Lamotrigine versus Levetiracetam and Zonisamide for First-Line Therapy of Focal Epilepsy

July 2022

Focal epilepsy accounts for approximately two-thirds of epilepsy diagnoses. Lamotrigine is a first-line therapy for focal epilepsy regardless of subtype. Levetiracetam and zonisamide are also approved for focal epilepsy but have not been tested head-to-head with lamotrigine. Their relative clinical effectiveness and cost-effectiveness are therefore unknown.

In this report, the SANAD II investigators compared lamotrigine with levetiracetam and zonisamide in patients with newly diagnosed focal epilepsy. SANAD II was designed for both noninferiority and superiority. The study included 990 participants aged ≥5 years with a mean age of 39.3 years. All had ≥2 focal seizures.

Participants were randomly assigned to open-label levetiracetam, zonisamide, or lamotrigine. The primary outcome was time to 12-month remission beginning with the date of randomization. The investigators used both intention-to-treat analysis, which included all participants, and per-protocol analysis, which excluded participants who were misdiagnosed for epilepsy or who had major deviations from the protocol.

In the intention-to-treat analysis, the investigators found that levetiracetam did not meet the criteria for noninferiority for time to 12-month remission compared with lamotrigine but zonisamide did meet the criteria for noninferiority. Results differed in the per-protocol analysis, however, and 31 patients were excluded because of protocol deviations or misdiagnoses. By this analysis, lamotrigine was superior to both levetiracetam and zonisamide in terms of 12-month remission.

Investigators studied several secondary outcomes measures, including time to 24-month remission and time to first seizure, which were similar among the 3 treatment groups. Time to treatment failure and annual failure rates, however, were superior with lamotrigine treatment. In addition, more adverse reactions, including psychiatric adverse reactions, were seen with levetiracetam and zonisamide than with lamotrigine. Lamotrigine was also associated with better self-reported quality-of-life measures and cost-effectiveness.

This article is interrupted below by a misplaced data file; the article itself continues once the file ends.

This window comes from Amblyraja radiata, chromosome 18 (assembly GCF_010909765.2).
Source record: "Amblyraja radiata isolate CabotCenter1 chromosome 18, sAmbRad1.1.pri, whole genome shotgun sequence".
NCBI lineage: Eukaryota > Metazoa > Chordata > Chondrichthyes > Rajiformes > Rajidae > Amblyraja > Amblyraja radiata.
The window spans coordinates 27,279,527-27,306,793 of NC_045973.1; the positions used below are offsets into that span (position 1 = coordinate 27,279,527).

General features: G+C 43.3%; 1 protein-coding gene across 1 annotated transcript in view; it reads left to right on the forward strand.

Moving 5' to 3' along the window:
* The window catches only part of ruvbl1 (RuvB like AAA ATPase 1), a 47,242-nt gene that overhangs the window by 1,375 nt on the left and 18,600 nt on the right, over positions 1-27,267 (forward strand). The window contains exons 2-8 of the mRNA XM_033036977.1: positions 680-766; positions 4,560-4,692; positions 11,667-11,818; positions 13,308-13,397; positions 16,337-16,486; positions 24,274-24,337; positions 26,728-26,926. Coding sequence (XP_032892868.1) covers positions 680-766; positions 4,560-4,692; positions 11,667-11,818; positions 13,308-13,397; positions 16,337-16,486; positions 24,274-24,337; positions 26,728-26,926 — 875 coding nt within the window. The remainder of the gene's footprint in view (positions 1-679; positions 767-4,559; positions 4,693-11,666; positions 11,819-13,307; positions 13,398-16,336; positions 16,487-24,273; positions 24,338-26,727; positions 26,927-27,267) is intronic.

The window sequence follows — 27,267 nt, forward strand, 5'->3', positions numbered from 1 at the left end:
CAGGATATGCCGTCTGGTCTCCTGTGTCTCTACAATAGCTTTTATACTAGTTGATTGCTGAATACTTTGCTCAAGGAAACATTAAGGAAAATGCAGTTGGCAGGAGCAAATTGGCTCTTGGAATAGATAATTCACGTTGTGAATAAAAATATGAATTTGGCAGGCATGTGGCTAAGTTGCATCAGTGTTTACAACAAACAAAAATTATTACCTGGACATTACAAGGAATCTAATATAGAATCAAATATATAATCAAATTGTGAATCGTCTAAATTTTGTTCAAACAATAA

One limitation that the SANAD II investigators pointed out was that only 17.9% of participants were children. In addition, other newer drugs were not considered in this study.

Overall, the study showed that lamotrigine should remain the first-line treatment for focal epilepsy. “This finding is most relevant to levetiracetam, which has become a commonly prescribed first-line anti-seizure medication because of its ease of titration and assumed efficacy and tolerability,” the investigators noted. They also suggested that other more recently approved drugs should be evaluated in head-to-head cost-effectiveness trials, perhaps using the SANAD II data as historic controls.


Marson A, Burnside G, Appleton R, et al. The SANAD II study of the effectiveness and cost-effectiveness of levetiracetam, zonisamide, or lamotrigine for newly diagnosed focal epilepsy: an open-label, non-inferiority, multicentre, phase 4, randomised controlled trial. Lancet. 2021;397(10282):1363-1374.

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